Frequently Asked Questions 

  • Teaching School Big 3 or Big 6?

    Teaching Schools are designated in cohorts with Cohort 1 in 2011 and Cohort 12 in 2018.  Initially, teaching schools were required to deliver against the 'Big Six' areas: 

    - Initial Teacher Training.
    - Continuing Professional Development. 
    - Leadership & Succession Planning.
    - School-to-School Support.
    - Specialist Leaders of Education. 
    - Research & Development. 

    In more recent cohorts, teaching schools are required to taking a more focused role, within which the Big Six can be tracked, that priorities: 

    - Co-coordinating and providing high-quality school-led initial teacher training (ITT).
    - Providing high-quality school-to-school support to spread excellent practice, particularly to schools that need it most. 
    - Providing evidence-based professional and leadership development for teachers and leaders across their network.

  • What is EMSYH?

    In September 2017 the Teaching School Council (TSC) realigned its areas to match those of the Department for Education, to enable a closer alignment of its work, forming the East Midlands South Yorkshire and Humber Region (EMSYH). The EMSYH region consists of 17 mini region/Local Authority areas (Illustrated opposite).

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             - Mini region/Local Authority areas 1 – 9, referred to as South Yorkshire and Humber (SYH).

             - Mini region/Local Authority areas 10-17, referred to as East Midlands (EM).

  • What is a Sub-region?

    Prior to September 2017 the geography of EMSYH fell into two different ‘Government Office Regions’. Areas 1-9 above were part of Yorkshire and Humber and 10-17 were part of the East Midlands. In 2017/18, to enable the new region to operate most effectively, learning from the previous practices and approaches developed EMSYH has operated largely in two sub regions, SYH and

     

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  • What is a Mini-Region?

    A mini region is another name for a geographical Local Authority Area. 

  • What is the TSC?

    TSC

     

    The self-improving school-led system is at the heart of the government's vision for education in England. Simply put, this means that schools are being empowered to make decisions about how to improve and to work collaboratively to support each other to do so. The Teaching Schools Council (TSC) is a national body made up of 20 members (with either a national or regional remit), who lead and shape the work of over 800 Teaching Schools (outstanding schools which have been nationally recognised for their capacity to support and help other schools to improve outcomes).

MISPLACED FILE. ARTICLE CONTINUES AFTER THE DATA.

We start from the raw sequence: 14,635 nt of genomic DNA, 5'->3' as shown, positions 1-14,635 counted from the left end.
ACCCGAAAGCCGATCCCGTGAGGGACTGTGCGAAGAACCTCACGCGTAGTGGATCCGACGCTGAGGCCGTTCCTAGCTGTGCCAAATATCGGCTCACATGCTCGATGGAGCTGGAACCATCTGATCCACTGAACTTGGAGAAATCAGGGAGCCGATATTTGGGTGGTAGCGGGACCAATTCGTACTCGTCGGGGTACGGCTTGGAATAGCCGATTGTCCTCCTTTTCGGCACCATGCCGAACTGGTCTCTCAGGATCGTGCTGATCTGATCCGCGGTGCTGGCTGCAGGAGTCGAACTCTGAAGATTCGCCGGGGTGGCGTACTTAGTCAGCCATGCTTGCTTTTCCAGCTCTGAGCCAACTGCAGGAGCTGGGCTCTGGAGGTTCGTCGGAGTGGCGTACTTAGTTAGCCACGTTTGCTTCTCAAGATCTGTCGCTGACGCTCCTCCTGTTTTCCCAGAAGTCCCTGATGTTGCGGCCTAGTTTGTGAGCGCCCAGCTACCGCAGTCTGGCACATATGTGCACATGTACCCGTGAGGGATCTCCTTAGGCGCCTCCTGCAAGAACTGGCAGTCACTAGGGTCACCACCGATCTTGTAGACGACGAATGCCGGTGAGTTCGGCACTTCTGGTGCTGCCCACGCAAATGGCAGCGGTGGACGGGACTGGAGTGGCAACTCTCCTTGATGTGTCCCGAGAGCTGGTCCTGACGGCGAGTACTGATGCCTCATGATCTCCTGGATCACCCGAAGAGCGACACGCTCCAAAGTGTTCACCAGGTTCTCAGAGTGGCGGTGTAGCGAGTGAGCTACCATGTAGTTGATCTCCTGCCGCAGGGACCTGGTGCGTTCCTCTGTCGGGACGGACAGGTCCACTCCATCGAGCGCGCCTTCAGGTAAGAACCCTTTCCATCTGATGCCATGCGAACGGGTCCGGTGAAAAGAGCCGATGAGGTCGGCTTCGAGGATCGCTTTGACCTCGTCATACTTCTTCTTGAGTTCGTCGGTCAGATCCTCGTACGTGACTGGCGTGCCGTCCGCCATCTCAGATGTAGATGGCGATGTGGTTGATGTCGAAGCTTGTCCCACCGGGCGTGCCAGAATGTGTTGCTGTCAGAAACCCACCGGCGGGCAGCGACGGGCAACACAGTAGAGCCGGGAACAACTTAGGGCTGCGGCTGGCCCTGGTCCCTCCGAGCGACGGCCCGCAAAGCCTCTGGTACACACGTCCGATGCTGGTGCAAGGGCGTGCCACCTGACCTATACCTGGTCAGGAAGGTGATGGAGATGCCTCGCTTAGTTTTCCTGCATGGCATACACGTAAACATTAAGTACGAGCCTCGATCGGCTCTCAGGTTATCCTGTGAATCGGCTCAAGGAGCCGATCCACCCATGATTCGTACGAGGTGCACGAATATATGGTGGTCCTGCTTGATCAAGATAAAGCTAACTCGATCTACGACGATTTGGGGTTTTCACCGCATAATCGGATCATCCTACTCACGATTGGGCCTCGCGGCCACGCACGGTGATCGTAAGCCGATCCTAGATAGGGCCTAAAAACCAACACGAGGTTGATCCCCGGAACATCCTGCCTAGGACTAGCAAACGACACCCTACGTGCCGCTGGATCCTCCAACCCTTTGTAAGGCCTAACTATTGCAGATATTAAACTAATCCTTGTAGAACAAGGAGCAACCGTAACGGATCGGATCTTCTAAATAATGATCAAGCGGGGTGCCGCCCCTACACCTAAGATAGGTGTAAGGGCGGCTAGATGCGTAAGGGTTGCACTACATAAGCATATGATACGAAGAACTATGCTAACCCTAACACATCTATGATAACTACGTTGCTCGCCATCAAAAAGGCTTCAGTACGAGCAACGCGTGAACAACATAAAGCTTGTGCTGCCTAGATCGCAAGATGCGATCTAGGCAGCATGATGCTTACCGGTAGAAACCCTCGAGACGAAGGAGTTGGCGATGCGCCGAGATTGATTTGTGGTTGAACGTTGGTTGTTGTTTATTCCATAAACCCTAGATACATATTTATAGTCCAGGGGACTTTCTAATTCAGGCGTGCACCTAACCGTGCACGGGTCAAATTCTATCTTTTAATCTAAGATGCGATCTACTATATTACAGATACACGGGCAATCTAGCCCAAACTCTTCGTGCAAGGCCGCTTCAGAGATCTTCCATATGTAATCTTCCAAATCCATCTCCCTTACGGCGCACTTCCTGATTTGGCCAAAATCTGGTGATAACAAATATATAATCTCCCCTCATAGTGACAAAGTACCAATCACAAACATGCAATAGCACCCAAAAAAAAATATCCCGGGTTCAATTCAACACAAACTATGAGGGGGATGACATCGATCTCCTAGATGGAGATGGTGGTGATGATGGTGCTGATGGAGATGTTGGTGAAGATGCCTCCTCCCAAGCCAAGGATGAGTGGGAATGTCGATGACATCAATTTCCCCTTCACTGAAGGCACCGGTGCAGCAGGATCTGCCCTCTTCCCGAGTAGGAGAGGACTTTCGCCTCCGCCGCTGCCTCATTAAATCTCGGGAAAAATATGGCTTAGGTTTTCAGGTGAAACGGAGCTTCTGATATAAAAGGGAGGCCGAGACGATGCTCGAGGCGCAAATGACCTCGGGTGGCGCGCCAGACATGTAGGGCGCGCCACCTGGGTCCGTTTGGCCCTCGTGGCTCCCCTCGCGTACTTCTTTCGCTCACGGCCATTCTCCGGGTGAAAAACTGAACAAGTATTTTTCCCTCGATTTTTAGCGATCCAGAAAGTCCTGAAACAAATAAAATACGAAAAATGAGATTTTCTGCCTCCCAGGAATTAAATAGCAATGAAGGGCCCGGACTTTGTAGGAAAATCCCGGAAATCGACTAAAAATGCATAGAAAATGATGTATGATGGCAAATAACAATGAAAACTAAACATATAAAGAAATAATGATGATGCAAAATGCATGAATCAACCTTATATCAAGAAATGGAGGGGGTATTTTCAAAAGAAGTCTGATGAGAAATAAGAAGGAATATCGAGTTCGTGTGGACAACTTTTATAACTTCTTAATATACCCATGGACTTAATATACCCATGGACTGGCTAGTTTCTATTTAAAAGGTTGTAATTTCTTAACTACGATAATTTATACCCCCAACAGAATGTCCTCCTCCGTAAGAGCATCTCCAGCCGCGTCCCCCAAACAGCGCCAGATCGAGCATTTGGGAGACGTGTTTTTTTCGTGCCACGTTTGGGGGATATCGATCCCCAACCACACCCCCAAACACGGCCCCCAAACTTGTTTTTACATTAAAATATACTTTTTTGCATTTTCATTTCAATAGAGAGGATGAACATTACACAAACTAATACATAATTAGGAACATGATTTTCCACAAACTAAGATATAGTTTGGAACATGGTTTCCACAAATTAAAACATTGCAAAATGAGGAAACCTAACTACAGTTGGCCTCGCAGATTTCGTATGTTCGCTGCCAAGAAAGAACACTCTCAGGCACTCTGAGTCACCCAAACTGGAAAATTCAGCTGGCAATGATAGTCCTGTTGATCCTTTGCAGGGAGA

The TSC uses its professional expertise and knowledge of how schools operate to work closely with government ministers and senior officials towards our goal of ensuring that every child goes to a great school. www.tscouncil.org.uk

  • Who are the EMSYH TSC regional representatives?

    TSC regional representatives work with regional school’s commissioners to help deliver school improvement on the ground, and with other agencies such as Ofsted, local authorities and dioceses. TSC regional representatives, are serving school leaders of designated teaching schools, elected by teaching schools in their region. The EMSYH region has two representatives,

    - Chris Wheatley, from Flying High Teaching School in Nottinghamshire, with a remit for EMSYH and a lead for the EM sub region.

    - Chris Abbott, from The Wolds Teaching School Alliance in East Riding, who supports Chris Wheatley in his regional role and is the lead for the SYH sub region.

    TSC regional representatives are supported by the TSC regional team.

  • Who is the TSC Regional Team?

    The TSC regional team provides additional capacity to support the school led system at regional and local levels.

    The team is led by a Regional Strategic Co-ordinator, currently Kate Mckenna, who’s role is to:

    - Provide the EMSYH TSC representatives with additional strategic leadership capacity including oversight of the Business Support Partner.

    - Facilitate, develop and support relationships with senior stakeholders including the DfE (The Regional Schools Commissioner and Regional Delivery Division), Ofsted, Local Authority Colleagues and Diocesan Boards.

    - Support the delivery of Strategic School Improvement activity including support for any regional infrastructure.

    - Challenge and support the maturity of regional infrastructure, holding the team to account for local delivery of TSC commissions and representation of their constituency.

    - Serve as representative for the region as required.

    The region is supported by the EMSYH Business Support Partner (BSP). SDSA is currently the commissioned organisation that provides the region’s Business Support Partner function led by Becky Smith and primarily supported by Emma Sheasby. SDSA has a team of other colleagues who can be deployed to support the region where needed. The role of the BSP is to support EMSYH teaching schools by:

    - Establishing, maintaining and developing an EMSYH regional knowledge hub to support the region and its network of sub regions in planning, decision making and securing of sustainability funding.

    - Supporting the infrastructure.

    - Supporting delivery (including, but not exclusively, TSC commissions).

    The EMSYH strategy for supporting Governance is currently led by Tammy Elward, the EMSYH NLG Broker and Support, who’s role is to:

    - Promote and lead the NLG regional approach including the development, support of regional NLGs.

    - Mobilise and support the brokerage of NLGs.

    - Lead the mapping and growth strategy for NLGs across the region.

  • What is a Research School?

    Research Schools aim to lead the way in the use of evidence-based practice and bring research closer to schools. They work with the other schools in their network to help them to make better use of evidence to inform their teaching and learning. Research schools have three key aims: communication, training and innovation.